How does lead harm a child?

  • Lead poisoning can harm a child’s nervous system and brain when they are still forming. 
  • Lead can lead to a low blood count (anemia).
  • Small amounts of lead in the body can make it hard for children to learn, pay attention, and succeed in school.
  • Higher amounts of lead exposure can damage the nervous system, kidneys, and other major organs. Very high exposure can lead to seizures or death.


  • Keep the area where your children play as dust-free and clean as possible.
  • Consider hiring a certified inspector to check for lead hazards in older homes. Click here to find an inspector.
  • Ask your doctor to test your young children for lead even if they seem healthy. Read more: How Lead Exposure Can Affect Your Child.
  • Be a good neighbor. Spread the word about EPA’s new lead-safe renovation rule. Read more.
  • Report chipped or cracked paint to your landlord if you live in an older home built before 1978.
  • Make sure your children do not chew on painted surfaces, such as toys or window sills.
  • Learn about and avoid toys that contain lead. Read more.
  • Lead Poisoning Prevention Tips

Frequently Asked Questions About Lead Poisoning

View in English.

Ver en el español.

Additional information about preventing childhood lead poisoning:

Audio Podcasts

Listen to a podcast from CDC about lead poisoning prevention and to EPA’s podcast about the Renovation, Repair, and Painting Rule. Podcasts can be accessed directly from the CDC Web site, or you can download audio and/or video podcasts to your desktop and your portable music/video player to get health information at your convenience and on the go.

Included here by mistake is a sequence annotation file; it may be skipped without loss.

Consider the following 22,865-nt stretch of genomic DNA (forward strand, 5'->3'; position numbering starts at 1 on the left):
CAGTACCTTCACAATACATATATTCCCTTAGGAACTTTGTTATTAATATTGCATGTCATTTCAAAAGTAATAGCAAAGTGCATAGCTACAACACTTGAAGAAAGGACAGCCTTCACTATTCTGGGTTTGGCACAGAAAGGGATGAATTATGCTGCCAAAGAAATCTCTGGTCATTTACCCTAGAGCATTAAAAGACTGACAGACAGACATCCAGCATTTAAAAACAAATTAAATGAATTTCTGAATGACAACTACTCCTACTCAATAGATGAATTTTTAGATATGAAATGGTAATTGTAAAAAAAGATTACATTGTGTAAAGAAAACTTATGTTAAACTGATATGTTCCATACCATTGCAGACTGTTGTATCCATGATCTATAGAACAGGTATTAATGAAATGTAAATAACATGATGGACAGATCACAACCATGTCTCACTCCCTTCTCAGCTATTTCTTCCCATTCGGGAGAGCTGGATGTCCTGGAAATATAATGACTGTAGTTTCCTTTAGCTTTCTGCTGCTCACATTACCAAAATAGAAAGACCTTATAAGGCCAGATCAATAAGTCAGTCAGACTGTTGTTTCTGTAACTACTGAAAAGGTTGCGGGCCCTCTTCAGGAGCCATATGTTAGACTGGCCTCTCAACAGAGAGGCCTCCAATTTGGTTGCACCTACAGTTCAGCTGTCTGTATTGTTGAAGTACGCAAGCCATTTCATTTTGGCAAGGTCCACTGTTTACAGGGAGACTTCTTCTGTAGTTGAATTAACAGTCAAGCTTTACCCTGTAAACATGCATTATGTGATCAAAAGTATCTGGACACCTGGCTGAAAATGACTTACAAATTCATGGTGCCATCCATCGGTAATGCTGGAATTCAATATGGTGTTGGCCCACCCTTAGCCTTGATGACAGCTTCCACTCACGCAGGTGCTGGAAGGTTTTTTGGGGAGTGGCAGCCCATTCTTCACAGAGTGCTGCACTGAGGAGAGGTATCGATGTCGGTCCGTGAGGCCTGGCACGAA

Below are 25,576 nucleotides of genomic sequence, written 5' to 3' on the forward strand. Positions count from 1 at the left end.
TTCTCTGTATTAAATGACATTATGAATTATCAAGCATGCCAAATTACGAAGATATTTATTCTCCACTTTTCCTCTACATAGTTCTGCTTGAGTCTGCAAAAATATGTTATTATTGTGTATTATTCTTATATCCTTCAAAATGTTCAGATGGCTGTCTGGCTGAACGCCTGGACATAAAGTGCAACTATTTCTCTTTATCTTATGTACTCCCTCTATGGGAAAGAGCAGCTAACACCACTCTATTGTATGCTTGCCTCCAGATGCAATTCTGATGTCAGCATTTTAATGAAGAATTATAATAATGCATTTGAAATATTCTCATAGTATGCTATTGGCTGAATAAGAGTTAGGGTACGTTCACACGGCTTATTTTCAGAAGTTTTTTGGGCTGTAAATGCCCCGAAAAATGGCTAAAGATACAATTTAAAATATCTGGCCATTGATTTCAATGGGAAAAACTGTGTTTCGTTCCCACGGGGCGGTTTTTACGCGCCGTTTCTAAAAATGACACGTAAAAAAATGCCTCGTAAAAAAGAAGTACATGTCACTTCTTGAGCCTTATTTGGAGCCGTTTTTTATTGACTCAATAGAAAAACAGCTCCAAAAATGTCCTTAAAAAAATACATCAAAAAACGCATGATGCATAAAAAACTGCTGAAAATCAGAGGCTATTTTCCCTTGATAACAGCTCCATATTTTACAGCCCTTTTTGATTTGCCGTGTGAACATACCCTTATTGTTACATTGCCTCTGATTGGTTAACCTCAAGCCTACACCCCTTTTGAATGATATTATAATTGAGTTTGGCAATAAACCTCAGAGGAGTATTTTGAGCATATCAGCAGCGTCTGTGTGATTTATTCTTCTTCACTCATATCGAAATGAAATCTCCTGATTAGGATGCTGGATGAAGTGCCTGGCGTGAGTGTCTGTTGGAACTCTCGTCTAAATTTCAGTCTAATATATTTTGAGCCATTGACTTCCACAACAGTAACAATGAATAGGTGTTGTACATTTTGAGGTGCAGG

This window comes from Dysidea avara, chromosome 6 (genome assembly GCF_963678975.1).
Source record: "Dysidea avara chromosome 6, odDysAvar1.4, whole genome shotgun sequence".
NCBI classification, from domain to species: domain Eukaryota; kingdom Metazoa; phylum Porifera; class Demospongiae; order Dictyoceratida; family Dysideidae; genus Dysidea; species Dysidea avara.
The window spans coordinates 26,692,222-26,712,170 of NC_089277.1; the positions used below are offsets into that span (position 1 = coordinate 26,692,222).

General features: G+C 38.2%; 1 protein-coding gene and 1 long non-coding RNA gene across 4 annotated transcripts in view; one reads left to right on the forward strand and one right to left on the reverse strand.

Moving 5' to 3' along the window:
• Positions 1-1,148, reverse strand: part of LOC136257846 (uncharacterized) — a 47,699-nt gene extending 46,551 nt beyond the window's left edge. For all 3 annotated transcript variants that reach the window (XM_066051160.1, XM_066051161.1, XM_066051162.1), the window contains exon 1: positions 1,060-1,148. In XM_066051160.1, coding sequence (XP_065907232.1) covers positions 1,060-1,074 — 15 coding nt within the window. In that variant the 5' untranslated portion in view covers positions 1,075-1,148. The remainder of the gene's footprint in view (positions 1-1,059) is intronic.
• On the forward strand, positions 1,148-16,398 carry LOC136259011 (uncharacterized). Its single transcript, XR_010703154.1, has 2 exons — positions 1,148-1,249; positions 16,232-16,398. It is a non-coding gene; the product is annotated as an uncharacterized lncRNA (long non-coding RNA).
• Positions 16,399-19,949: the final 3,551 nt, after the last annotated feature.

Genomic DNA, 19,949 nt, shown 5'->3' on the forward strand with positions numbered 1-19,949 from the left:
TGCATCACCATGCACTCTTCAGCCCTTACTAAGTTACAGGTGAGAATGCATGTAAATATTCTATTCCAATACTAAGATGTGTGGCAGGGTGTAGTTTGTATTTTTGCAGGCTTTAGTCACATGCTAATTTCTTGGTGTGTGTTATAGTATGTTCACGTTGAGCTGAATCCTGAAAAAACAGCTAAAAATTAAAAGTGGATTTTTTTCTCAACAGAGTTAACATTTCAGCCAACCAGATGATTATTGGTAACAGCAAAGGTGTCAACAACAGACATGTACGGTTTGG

’Is Your Child Safe from Lead Poisoning?’

Dr. Mary Jean Brown, CDC’s Lead Poisoning Prevention Branch Chief discusses the importance of testing children for lead poisoning, who should be tested, and what parents can do to prevent lead poisoning.

’Renovate Right: Prevent Lead Poisoning in Children’

Dr. Maria Doa, EPA’s Director of National Program Chemicals Division discusses EPA’s new rule for renovations, repairs, and painting activities.

More Resources

Protect Your Family from Sources of Lead

Lead Poisoning Prevention Tips

National Lead Poisoning Prevention Week (NLPPW)

CDC and HHS share the goal of eliminating childhood lead poisoning in the United States. NLPPW occurs every year during The last full week in October During NLPPW, CDC aims to:

  • Raise awareness about lead poisoning;
  • Stress the importance of screening the highest risk children younger than 6 years of age (preferably by ages 1 and 2) if they have not been tested yet;
  • Highlight partner’s efforts to prevent childhood lead poisoning; and
  • Urge people to take steps to reduce lead exposure.

During NLPPW, many states and communities offer free blood-lead testing and conduct various education and awareness events. For more information about NLPPW activities in your area, please contact your state or local health department.

For more information, please feel free to contact the Public Health Agency Clinic: (530) 283-6330